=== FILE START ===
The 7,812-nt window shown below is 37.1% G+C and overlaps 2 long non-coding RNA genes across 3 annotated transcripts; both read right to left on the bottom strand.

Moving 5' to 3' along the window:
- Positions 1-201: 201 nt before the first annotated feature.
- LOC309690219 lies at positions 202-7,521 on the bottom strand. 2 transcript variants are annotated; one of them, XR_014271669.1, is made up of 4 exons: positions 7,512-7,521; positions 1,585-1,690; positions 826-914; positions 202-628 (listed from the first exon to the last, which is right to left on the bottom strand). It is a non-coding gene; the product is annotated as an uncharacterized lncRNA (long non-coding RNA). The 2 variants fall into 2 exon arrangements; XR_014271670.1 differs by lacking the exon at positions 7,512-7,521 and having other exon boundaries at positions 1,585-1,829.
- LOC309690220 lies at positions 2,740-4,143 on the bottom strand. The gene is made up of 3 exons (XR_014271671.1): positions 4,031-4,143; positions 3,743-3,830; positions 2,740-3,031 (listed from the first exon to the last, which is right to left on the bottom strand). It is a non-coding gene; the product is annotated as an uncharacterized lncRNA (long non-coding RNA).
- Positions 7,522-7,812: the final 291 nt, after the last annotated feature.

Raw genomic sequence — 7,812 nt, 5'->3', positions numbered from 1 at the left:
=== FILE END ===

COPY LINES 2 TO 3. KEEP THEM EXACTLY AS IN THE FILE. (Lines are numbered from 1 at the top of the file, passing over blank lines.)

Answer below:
Moving 5' to 3' along the window:
- Positions 1-201: 201 nt before the first annotated feature.